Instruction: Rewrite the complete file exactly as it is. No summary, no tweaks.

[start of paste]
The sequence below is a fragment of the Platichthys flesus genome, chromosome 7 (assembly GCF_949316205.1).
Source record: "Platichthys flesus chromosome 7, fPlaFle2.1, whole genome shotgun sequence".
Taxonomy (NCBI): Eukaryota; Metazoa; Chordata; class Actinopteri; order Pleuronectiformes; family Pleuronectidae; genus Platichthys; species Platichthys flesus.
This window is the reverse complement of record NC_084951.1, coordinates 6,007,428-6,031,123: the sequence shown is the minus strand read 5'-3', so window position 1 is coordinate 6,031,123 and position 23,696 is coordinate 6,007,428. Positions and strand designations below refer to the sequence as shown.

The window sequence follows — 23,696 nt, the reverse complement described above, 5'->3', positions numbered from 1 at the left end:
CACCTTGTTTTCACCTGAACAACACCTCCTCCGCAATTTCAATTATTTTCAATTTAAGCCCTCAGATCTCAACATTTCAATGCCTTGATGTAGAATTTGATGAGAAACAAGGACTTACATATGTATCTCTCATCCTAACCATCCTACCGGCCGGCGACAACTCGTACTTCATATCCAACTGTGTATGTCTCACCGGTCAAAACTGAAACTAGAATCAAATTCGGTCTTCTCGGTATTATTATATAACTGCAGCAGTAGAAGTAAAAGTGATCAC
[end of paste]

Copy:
The sequence below is a fragment of the Platichthys flesus genome, chromosome 7 (assembly GCF_949316205.1).
Source record: "Platichthys flesus chromosome 7, fPlaFle2.1, whole genome shotgun sequence".
Taxonomy (NCBI): Eukaryota; Metazoa; Chordata; class Actinopteri; order Pleuronectiformes; family Pleuronectidae; genus Platichthys; species Platichthys flesus.
This window is the reverse complement of record NC_084951.1, coordinates 6,007,428-6,031,123: the sequence shown is the minus strand read 5'-3', so window position 1 is coordinate 6,031,123 and position 23,696 is coordinate 6,007,428. Positions and strand designations below refer to the sequence as shown.

The window sequence follows — 23,696 nt, the reverse complement described above, 5'->3', positions numbered from 1 at the left end:
CACCTTGTTTTCACCTGAACAACACCTCCTCCGCAATTTCAATTATTTTCAATTTAAGCCCTCAGATCTCAACATTTCAATGCCTTGATGTAGAATTTGATGAGAAACAAGGACTTACATATGTATCTCTCATCCTAACCATCCTACCGGCCGGCGACAACTCGTACTTCATATCCAACTGTGTATGTCTCACCGGTCAAAACTGAAACTAGAATCAAATTCGGTCTTCTCGGTATTATTATATAACTGCAGCAGTAGAAGTAAAAGTGATCAC